Rescue of transplant engraftment in Id1+/−Id3−/− mice by reconstitution with wild-type bone marrow is associated with the activation of islet cell survival signals. A: Graft tissue sections at 1 week after transplantation stained by immunoperoxidase for insulin (brown). Scar tissue occupies the transplantation site in untreated Id1+/−Id3−/− mice (middle panel, area bordered by dotted line), indicating failure of islet engraftment. In contrast, grafts containing insulin+ cells are present in bone marrow–reconstituted wild-type and Id1+/−Id3−/− mice (top and bottom panels). B: Morphometric analysis of whole grafts (top graph) and insulin+ areas (bottom graph) measured in multiple sections collected at 100-μm intervals throughout the grafts as described in research design and methods. Each bar represents the mean ± SE of measurements from 80–120 tissue sections per group with n = 4 mice/group. C: Quantitative analysis of apoptotic cells detected by TUNEL at 1 week after transplantation. Values are means ± SE of measurements from n = 3 mice per group. Statistical significance by t test is indicated. Significance was also validated by ANOVA and Bonferroni post hoc test (online appendix). D: Quantitative determination of pAkt[S473] (left) and total Akt (right) detected by ELISA in lysates of islet clusters microdissected from the grafts. Values are means ± SE of triplicate samples from a pool of n = 2 grafts per group. E: Tissue sections stained for pAkt[S473] by immunoperoxidase. In bone marrow–reconstituted Id1+/−Id3−/− (top panel), virtually all cells within islet cell clusters (dotted areas) express high levels of pAkt[S473], whereas in wild-type mice (bottom panel), only cells at the periphery of the clusters (arrows) are strongly positive for pAkt[S473]. F: Confocal microscopy of tissues sections stained by two-color immunofluorescence for pAkt[S473] (red) and insulin (green). Most insulin+ cells are pAkt+ in bone marrow–reconstituted Id1+/−Id3−/− mice (top panel), whereas fewer insulin+ cells express pAkt in wild-type controls (bottom panel). Inset represents background staining by control IgGs. Immunostainings are representative of n = 3 grafts. G: Tissue sections stained for PML by immunoperoxidase. Weak expression of PML in nuclei and cytoplasm of islet cells from the grafts of bone marrow–reconstituted Id1+/−Id3−/− (top panel) mirrors pAkt[S473] expression pattern. H: Western blotting of PML and β-actin in protein lysates of islet cell clusters microdissected from the grafts demonstrates differential expression of PML in wild-type and Id1/Id3-deficient mice. (Please see http://dx.doi.org/10.2337/db08-0244 for a high-quality digital representation of this image.)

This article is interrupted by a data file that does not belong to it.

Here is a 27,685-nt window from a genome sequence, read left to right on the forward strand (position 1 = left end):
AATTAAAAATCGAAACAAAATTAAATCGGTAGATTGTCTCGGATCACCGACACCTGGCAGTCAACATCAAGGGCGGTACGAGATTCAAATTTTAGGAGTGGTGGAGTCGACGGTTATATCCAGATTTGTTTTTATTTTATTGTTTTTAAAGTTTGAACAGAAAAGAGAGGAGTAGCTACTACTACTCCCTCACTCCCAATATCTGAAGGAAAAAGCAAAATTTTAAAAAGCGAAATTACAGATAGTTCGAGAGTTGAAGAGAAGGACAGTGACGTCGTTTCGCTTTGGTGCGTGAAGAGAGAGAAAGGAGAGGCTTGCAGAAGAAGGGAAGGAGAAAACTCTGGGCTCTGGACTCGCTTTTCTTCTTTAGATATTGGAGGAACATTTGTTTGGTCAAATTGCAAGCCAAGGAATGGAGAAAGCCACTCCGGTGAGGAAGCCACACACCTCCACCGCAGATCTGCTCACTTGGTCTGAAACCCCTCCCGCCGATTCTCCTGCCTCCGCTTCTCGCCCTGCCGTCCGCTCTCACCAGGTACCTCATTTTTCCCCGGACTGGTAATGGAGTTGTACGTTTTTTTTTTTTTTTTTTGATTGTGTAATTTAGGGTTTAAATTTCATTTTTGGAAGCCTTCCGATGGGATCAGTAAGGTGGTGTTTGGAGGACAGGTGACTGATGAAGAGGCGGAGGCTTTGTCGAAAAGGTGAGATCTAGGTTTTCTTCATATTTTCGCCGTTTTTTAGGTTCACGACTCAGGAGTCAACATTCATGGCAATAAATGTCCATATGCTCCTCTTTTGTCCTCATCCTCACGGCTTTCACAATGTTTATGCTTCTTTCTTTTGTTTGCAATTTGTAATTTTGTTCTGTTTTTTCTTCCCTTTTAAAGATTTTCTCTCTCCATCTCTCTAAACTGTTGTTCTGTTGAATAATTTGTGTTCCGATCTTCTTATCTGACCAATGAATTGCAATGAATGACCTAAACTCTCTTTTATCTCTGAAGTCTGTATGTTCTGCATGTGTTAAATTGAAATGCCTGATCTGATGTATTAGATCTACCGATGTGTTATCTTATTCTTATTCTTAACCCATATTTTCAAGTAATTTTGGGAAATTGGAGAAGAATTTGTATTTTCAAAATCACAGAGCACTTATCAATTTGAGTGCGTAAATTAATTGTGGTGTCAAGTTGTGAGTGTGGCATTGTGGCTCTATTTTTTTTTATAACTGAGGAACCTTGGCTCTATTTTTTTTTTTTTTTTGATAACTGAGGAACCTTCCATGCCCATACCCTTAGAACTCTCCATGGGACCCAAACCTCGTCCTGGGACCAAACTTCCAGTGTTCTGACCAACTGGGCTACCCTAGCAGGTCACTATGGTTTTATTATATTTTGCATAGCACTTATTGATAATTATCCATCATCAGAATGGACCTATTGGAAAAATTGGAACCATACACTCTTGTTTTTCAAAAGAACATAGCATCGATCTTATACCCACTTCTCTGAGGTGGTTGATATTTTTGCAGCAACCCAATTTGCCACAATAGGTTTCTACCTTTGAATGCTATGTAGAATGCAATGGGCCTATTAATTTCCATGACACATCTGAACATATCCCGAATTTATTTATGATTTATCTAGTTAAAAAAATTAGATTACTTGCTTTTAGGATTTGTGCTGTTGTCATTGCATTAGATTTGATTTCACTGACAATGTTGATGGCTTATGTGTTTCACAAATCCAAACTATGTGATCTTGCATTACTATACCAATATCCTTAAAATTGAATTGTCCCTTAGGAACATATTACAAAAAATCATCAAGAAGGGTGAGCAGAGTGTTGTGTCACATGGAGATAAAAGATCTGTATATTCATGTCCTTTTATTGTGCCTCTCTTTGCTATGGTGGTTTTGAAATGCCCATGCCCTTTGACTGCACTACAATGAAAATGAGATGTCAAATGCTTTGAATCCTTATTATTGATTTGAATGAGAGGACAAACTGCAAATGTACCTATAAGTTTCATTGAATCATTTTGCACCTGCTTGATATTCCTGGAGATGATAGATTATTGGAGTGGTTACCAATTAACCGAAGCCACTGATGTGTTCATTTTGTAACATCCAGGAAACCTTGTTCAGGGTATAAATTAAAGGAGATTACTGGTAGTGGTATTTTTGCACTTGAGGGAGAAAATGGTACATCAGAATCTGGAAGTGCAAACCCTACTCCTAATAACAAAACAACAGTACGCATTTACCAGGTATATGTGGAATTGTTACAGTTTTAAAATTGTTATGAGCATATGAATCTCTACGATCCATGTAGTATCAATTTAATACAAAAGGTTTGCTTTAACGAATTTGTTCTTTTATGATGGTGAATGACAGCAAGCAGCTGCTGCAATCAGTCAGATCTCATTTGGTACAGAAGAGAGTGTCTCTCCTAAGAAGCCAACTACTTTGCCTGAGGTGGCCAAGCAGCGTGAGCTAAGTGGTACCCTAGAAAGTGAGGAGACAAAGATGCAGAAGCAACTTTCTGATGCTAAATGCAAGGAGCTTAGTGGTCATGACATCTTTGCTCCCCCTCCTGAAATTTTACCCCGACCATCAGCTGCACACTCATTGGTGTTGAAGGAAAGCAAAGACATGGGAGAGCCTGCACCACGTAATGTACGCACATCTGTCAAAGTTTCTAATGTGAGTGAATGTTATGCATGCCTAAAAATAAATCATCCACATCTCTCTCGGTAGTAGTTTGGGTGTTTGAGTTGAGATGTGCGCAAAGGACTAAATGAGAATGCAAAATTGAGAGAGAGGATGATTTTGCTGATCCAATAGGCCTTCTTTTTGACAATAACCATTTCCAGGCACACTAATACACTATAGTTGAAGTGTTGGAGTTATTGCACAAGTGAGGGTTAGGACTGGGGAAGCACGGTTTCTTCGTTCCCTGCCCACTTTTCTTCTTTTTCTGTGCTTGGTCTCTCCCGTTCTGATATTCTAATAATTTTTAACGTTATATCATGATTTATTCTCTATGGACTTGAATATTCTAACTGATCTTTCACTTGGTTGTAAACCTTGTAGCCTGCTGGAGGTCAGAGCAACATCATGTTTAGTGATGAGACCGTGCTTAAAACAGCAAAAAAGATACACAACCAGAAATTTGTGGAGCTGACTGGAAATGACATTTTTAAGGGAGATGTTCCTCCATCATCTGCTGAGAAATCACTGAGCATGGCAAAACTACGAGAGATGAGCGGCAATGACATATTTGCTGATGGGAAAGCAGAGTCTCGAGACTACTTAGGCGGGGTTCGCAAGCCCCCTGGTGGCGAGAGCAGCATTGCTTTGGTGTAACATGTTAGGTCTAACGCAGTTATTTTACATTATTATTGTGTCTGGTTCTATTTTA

FIG. 2.